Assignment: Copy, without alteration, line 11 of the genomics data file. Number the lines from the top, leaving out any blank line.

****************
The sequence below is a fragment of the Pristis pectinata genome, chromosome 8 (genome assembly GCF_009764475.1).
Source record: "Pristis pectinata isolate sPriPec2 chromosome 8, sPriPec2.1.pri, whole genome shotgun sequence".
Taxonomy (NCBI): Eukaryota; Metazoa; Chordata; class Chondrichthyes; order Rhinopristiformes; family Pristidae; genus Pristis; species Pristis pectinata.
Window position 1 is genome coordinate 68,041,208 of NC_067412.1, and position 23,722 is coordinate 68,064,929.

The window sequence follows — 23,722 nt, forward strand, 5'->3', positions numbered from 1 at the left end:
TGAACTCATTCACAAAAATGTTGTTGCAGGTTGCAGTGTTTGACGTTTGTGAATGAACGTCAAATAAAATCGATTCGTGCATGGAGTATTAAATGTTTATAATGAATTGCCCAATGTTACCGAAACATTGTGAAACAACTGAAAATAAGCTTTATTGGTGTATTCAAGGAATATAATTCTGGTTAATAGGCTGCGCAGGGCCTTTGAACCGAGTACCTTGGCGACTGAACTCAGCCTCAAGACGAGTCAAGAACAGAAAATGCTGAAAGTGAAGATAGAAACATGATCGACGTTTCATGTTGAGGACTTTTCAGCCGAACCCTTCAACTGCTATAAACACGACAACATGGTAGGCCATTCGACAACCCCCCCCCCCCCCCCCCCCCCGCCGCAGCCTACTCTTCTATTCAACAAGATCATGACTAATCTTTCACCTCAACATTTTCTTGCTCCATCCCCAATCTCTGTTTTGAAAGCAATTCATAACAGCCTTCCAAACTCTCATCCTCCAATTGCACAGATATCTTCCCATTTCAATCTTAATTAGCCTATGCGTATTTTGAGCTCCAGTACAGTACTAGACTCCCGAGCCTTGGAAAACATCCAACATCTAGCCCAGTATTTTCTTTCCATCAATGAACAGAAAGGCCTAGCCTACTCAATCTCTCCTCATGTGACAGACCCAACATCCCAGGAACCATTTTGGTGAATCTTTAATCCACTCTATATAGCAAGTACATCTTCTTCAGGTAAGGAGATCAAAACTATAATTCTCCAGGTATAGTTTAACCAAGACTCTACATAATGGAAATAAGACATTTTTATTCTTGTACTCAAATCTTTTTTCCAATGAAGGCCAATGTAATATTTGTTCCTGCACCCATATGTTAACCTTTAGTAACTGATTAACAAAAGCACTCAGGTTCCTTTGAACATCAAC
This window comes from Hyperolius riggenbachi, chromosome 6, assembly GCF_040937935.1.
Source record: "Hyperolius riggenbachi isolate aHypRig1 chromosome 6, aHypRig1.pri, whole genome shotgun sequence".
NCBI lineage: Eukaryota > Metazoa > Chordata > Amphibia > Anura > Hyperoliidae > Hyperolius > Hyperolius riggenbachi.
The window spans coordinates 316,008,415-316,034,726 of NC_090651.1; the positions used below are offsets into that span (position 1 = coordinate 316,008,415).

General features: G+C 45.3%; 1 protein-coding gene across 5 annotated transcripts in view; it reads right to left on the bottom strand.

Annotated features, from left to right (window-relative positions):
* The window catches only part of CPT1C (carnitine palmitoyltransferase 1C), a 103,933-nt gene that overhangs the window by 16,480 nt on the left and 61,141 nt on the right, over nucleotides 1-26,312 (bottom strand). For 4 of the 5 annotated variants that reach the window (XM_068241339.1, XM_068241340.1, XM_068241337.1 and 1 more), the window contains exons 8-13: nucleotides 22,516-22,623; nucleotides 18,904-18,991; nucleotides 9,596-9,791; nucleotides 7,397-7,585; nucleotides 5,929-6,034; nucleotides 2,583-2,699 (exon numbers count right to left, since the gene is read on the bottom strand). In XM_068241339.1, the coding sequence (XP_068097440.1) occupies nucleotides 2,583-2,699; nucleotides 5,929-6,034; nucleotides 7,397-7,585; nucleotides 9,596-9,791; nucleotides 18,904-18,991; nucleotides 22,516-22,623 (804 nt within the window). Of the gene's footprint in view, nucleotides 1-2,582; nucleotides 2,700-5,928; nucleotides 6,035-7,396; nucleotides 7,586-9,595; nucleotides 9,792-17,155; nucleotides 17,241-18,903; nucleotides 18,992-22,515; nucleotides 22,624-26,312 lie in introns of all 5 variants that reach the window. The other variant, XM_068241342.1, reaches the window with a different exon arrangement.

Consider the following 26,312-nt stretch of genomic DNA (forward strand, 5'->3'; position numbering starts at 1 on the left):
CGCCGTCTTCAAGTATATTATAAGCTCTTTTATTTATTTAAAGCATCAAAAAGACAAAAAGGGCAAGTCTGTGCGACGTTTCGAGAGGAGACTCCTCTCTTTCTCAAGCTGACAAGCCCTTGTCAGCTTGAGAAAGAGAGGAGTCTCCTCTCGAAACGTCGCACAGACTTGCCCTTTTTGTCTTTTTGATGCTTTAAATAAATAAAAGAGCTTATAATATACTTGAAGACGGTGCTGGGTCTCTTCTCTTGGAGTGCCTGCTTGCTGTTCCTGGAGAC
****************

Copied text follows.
General features: G+C 45.3%; 1 protein-coding gene across 5 annotated transcripts in view; it reads right to left on the bottom strand.